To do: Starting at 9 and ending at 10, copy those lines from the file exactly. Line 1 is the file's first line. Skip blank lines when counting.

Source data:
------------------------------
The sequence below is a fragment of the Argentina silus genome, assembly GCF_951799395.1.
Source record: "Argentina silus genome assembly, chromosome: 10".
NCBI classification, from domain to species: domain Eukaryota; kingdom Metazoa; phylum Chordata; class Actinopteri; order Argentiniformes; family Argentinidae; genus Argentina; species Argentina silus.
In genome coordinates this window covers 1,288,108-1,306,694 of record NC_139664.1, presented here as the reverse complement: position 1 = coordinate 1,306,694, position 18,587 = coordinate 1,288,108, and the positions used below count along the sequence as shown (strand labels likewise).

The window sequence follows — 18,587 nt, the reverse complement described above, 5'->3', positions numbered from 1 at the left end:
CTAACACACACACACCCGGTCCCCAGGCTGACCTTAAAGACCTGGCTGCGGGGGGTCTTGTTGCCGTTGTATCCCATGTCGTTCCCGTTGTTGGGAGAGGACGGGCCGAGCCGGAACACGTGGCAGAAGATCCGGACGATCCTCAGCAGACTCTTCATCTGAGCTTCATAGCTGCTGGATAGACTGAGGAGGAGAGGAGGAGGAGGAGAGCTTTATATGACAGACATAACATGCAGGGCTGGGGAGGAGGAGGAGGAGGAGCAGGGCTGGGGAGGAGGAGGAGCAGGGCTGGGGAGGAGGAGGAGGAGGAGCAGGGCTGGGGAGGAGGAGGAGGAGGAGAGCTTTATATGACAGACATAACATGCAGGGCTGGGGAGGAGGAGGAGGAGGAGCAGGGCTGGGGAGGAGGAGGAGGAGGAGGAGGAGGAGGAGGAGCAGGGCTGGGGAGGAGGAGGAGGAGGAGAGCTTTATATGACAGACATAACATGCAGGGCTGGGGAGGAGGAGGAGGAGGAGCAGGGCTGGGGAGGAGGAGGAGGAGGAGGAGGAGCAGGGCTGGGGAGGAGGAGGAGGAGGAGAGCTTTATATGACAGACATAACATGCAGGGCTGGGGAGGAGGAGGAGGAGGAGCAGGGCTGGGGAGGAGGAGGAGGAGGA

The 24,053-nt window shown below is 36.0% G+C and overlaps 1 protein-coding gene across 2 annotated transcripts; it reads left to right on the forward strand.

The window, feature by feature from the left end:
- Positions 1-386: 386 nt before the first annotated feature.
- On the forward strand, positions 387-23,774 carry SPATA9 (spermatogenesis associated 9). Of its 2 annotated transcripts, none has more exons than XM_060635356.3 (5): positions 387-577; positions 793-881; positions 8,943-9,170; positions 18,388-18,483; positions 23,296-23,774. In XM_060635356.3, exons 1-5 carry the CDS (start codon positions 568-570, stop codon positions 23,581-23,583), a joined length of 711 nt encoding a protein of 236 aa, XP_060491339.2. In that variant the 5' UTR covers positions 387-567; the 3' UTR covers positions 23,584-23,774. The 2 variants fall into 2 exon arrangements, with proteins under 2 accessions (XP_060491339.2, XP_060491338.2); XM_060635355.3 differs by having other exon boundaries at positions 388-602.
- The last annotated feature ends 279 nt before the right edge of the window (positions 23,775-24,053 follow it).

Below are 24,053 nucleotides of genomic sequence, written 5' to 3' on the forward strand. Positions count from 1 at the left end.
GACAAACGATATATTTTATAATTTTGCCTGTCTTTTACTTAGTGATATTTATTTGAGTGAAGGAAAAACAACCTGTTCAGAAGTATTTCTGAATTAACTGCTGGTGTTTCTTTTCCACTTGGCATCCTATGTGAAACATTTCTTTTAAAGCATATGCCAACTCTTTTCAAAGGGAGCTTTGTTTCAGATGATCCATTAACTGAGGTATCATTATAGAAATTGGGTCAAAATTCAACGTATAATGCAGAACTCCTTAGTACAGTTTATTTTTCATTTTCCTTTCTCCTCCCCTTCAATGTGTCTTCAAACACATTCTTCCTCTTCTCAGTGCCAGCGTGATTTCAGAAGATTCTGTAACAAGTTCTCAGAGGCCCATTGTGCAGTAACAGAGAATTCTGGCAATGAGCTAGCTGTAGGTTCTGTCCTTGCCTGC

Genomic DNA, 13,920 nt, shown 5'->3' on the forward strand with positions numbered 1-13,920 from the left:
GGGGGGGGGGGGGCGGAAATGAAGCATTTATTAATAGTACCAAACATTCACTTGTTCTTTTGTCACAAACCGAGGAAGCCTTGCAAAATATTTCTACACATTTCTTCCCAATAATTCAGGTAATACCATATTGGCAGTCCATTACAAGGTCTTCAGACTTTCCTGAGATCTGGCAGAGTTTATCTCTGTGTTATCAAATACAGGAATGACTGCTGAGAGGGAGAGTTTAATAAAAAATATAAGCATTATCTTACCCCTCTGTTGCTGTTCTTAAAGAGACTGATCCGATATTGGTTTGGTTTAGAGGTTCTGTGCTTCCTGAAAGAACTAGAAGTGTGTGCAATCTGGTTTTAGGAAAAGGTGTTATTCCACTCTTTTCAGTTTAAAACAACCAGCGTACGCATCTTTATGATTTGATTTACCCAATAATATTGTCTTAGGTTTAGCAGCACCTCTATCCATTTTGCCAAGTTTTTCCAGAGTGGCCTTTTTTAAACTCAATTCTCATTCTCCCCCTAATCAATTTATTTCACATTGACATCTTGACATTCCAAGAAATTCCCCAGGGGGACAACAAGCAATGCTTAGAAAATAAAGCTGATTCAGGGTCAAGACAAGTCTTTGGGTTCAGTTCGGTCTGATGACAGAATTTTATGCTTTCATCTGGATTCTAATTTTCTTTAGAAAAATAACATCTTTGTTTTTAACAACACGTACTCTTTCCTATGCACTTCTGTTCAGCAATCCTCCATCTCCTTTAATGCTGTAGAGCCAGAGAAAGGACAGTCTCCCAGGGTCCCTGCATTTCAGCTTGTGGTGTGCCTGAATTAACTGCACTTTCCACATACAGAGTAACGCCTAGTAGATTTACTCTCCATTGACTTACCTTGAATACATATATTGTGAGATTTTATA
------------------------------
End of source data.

- Positions 1-386: 386 nt before the first annotated feature.
- On the forward strand, positions 387-23,774 carry SPATA9 (spermatogenesis associated 9). Of its 2 annotated transcripts, none has more exons than XM_060635356.3 (5): positions 387-577; positions 793-881; positions 8,943-9,170; positions 18,388-18,483; positions 23,296-23,774. In XM_060635356.3, exons 1-5 carry the CDS (start codon positions 568-570, stop codon positions 23,581-23,583), a joined length of 711 nt encoding a protein of 236 aa, XP_060491339.2. In that variant the 5' UTR covers positions 387-567; the 3' UTR covers positions 23,584-23,774. The 2 variants fall into 2 exon arrangements, with proteins under 2 accessions (XP_060491339.2, XP_060491338.2); XM_060635355.3 differs by having other exon boundaries at positions 388-602.